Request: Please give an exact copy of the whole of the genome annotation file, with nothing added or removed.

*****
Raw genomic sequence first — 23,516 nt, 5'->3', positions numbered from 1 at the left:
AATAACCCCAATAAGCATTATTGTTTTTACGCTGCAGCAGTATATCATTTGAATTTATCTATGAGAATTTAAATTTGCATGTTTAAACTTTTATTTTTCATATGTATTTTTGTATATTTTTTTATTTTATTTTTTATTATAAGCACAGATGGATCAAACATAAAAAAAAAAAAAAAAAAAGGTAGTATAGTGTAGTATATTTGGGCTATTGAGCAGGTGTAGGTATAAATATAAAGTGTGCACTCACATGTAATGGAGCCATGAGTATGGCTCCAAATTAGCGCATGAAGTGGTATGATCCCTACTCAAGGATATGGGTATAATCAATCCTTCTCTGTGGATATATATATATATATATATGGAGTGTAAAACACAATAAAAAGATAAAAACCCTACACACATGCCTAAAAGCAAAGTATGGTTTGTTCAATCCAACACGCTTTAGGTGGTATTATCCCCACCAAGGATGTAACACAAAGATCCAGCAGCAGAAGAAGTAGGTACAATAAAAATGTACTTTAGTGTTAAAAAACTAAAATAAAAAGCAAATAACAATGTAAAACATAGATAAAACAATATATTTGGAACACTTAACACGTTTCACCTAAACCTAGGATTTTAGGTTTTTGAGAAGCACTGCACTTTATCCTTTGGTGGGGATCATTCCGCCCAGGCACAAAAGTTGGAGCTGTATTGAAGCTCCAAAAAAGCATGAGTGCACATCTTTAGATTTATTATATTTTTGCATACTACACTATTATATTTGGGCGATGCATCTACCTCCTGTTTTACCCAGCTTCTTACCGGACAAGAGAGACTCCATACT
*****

Raw genomic sequence first — 23,516 nt, 5'->3', positions numbered from 1 at the left:
AATAACCCCAATAAGCATTATTGTTTTTACGCTGCAGCAGTATATCATTTGAATTTATCTATGAGAATTTAAATTTGCATGTTTAAACTTTTATTTTTCATATGTATTTTTGTATATTTTTTTATTTTATTTTTTATTATAAGCACAGATGGATCAAACATAAAAAAAAAAAAAAAAAAAGGTAGTATAGTGTAGTATATTTGGGCTATTGAGCAGGTGTAGGTATAAATATAAAGTGTGCACTCACATGTAATGGAGCCATGAGTATGGCTCCAAATTAGCGCATGAAGTGGTATGATCCCTACTCAAGGATATGGGTATAATCAATCCTTCTCTGTGGATATATATATATATATATATGGAGTGTAAAACACAATAAAAAGATAAAAACCCTACACACATGCCTAAAAGCAAAGTATGGTTTGTTCAATCCAACACGCTTTAGGTGGTATTATCCCCACCAAGGATGTAACACAAAGATCCAGCAGCAGAAGAAGTAGGTACAATAAAAATGTACTTTAGTGTTAAAAAACTAAAATAAAAAGCAAATAACAATGTAAAACATAGATAAAACAATATATTTGGAACACTTAACACGTTTCACCTAAACCTAGGATTTTAGGTTTTTGAGAAGCACTGCACTTTATCCTTTGGTGGGGATCATTCCGCCCAGGCACAAAAGTTGGAGCTGTATTGAAGCTCCAAAAAAGCATGAGTGCACATCTTTAGATTTATTATATTTTTGCATACTACACTATTATATTTGGGCGATGCATCTACCTCCTGTTTTACCCAGCTTCTTACCGGACAAGAGAGACTCCATACT